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into the port. On the sea side this castle was impregnable, by reason of the rocks which surrounded it and the sea beating furiously upon them. In like manner, on the side of the land, it was so commodiously seated on a mountain that there was no access to it, but by a path of three or four foot broad. The fourth fortress was named St. Augustine, having three guns of 8 and 6 pound carriage. The fifth, named La Plattaforma de la Concepcion, had only two guns, of eight pound carriage. The sixth, by name San Salvador, had likewise no more than two guns. The seventh, being called Plattaforma de los Artilleros, had also two guns. The eighth, called Santa Cruz, had three guns. The ninth, which was called St. Joseph's

. Fort, had six guns of 12 and 8 pound carriage, besides two pipes of muskets and sufficient ammunition.

In the storehouse, were found thirty thousand pounds of powder, with all sorts of ammunition, which were transported by the Pirates on board the ships. All the guns were stopped and nailed, and the fortresses demolished, excepting that of St. Jerome, where the Pirates kept their guard and residence.

Capt. Morgan enquired if any banditti were there from Panama or Porto Bello, and hereupon three were brought before him, who pretended to be very expert in all the avenues of those parts. He asked them if they would be his guides, and show him the securest ways and passages to Panama, which, if they performed, he promised them equal shares in all they should pillage and rob in that exposition, and that afterwards he would set them at liberty, by transporting them to Jamaica. These propositions pleased the Banditti very well, and they readily accepted his proffers, promising to serve him very faithfully in all he should desire, especially one of these three, who was the greatest rogue, thief and assassin among them, and who had deserved for his crimes rather to be broken alive upon the wheel than punished with serving in a garrison. This wicked fellow had a great ascendancy over the other two banditti, and could domineer and command over them as he pleased, they not daring to refuse obedience to his orders.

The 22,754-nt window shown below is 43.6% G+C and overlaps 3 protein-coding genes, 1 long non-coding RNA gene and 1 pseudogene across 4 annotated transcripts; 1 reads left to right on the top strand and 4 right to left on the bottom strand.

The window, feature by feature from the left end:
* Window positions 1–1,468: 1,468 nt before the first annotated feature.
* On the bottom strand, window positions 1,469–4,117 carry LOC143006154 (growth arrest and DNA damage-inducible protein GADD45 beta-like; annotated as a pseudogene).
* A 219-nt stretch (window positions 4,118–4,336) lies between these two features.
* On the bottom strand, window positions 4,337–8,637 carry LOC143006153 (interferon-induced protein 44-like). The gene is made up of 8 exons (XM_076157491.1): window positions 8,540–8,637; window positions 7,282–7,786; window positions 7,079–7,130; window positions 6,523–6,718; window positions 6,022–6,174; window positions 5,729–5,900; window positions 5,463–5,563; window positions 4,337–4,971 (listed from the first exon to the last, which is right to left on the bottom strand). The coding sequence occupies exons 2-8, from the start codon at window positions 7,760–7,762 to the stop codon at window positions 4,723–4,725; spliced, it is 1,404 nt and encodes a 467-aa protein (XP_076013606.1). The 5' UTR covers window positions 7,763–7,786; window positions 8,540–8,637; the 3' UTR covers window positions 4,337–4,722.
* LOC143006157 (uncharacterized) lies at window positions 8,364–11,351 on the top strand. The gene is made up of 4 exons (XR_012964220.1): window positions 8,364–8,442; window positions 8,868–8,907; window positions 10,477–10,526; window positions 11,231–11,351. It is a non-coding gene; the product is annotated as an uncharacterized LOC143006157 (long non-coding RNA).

CHAPTER III

THE MARCH ACROSS THE ISTHMUS

HEREUPON Capt. Morgan commanded four ships and one boat to be equipped and provided with all things necessary, to go and take the castle of Chagre, seated upon a river of that name. Neither would he go himself with his whole fleet, fearing less the Spaniards should be jealous of his farther designs upon Panama. In these vessels he caused to embark four hundred men, who went to put in execution the orders of their chief commander Capt. Morgan, while he himself remained behind in the Island of St. Catherine, with the rest of the fleet, expecting to hear the success of their arms.

Capt. Morgan sending these four ships and a boat to the river of Chagre, chose for ViceAdmiral thereof a certain person named Capt. Brodley. This man had been a long time in those quarters and committed many robberies upon the Spaniards when Mansvelt took the

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THE CHAGRES RIVER, SHOWING LABOR CAMP ON THE LEFT.

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